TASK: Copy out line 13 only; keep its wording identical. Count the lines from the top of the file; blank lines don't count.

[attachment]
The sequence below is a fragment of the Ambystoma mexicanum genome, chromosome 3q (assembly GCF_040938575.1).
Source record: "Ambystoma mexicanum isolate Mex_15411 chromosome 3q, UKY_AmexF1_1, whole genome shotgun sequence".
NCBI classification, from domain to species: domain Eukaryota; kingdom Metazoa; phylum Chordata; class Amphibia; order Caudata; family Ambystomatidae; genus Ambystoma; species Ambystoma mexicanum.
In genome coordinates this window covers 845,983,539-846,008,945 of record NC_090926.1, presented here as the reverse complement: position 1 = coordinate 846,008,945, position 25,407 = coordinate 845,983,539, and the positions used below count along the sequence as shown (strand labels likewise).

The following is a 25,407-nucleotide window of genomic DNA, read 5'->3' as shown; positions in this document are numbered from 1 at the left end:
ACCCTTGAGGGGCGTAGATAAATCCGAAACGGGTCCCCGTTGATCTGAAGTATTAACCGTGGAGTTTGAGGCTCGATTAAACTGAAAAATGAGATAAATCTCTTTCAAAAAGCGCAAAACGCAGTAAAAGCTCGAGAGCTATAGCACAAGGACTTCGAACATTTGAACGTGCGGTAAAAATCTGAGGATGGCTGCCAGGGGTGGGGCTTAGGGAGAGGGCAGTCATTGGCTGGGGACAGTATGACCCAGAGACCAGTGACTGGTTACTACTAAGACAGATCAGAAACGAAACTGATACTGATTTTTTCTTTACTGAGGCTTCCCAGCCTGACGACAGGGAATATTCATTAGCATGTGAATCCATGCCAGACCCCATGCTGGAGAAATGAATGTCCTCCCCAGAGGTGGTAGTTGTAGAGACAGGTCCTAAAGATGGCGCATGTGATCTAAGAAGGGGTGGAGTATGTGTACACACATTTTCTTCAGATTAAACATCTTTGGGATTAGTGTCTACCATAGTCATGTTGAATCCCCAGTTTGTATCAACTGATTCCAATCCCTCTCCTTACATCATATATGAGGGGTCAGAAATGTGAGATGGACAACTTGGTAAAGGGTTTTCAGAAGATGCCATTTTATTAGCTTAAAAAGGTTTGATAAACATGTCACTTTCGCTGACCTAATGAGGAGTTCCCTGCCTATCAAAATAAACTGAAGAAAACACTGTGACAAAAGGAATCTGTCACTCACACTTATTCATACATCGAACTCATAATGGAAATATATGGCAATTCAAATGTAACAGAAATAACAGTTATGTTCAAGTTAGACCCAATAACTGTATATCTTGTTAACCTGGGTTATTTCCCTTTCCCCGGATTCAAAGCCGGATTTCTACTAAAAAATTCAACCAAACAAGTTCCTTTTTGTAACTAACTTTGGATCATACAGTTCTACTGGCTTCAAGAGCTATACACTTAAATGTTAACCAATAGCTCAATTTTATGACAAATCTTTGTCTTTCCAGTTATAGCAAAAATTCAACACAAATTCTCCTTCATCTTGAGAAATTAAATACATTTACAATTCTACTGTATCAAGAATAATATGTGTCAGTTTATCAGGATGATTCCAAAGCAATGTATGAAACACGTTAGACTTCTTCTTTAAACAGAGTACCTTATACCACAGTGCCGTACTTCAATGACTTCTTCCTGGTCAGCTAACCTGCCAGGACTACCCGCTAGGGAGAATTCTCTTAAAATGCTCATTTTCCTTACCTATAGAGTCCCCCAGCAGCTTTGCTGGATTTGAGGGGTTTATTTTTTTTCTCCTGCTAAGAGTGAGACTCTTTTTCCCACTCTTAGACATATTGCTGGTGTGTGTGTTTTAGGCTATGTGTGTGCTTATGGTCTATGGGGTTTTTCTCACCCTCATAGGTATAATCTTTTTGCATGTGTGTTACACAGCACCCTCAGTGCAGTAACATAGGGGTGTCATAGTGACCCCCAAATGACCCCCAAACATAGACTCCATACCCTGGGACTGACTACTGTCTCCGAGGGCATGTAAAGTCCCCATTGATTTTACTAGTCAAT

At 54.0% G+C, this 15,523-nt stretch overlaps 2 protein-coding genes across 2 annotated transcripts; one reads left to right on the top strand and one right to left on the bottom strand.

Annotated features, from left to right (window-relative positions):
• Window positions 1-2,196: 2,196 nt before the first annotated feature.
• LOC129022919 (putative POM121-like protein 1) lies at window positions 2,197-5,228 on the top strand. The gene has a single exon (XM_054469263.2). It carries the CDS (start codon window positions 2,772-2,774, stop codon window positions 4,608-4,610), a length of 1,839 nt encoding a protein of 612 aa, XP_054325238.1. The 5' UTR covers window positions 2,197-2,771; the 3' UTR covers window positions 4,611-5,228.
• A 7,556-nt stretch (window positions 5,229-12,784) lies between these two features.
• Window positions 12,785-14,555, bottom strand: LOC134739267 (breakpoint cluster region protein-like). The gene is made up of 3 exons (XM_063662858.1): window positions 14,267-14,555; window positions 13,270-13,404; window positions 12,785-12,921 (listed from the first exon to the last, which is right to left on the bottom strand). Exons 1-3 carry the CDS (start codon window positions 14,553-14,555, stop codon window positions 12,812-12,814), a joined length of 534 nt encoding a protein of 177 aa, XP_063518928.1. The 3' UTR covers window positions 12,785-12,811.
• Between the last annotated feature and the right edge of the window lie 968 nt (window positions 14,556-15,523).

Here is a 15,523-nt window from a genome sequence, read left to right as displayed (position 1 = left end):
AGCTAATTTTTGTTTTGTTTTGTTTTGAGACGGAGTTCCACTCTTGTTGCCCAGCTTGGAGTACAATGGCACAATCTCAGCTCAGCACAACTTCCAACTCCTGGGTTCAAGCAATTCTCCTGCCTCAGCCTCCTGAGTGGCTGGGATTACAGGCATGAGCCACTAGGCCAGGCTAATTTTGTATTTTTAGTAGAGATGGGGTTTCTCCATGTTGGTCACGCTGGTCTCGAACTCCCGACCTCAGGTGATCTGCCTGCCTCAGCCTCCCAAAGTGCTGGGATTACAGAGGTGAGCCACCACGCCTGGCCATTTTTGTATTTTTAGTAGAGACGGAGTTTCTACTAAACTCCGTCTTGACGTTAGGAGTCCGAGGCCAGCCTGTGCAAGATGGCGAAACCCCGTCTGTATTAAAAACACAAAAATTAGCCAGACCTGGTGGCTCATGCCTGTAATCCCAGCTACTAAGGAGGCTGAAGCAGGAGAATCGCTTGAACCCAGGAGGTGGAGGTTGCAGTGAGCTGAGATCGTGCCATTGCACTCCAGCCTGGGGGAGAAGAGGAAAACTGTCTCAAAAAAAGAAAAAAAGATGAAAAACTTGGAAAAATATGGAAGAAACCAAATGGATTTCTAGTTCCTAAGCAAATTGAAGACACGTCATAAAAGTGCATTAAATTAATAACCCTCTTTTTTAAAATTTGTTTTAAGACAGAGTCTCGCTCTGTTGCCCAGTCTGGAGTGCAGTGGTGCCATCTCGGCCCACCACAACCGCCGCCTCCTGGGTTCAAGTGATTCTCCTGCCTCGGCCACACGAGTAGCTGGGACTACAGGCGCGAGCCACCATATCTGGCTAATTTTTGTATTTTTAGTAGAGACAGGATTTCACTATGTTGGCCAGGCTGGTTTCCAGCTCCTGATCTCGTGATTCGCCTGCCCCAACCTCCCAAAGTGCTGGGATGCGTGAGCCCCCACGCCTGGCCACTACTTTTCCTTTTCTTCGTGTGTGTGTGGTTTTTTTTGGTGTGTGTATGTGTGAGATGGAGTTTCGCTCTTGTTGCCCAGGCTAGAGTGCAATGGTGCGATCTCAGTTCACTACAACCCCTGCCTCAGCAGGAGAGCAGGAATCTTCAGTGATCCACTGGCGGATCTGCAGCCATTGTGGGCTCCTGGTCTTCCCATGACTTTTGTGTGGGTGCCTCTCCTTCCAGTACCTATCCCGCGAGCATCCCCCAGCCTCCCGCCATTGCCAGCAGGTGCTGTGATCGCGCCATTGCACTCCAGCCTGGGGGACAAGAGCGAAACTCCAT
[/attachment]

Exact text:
• Between the last annotated feature and the right edge of the window lie 968 nt (window positions 14,556-15,523).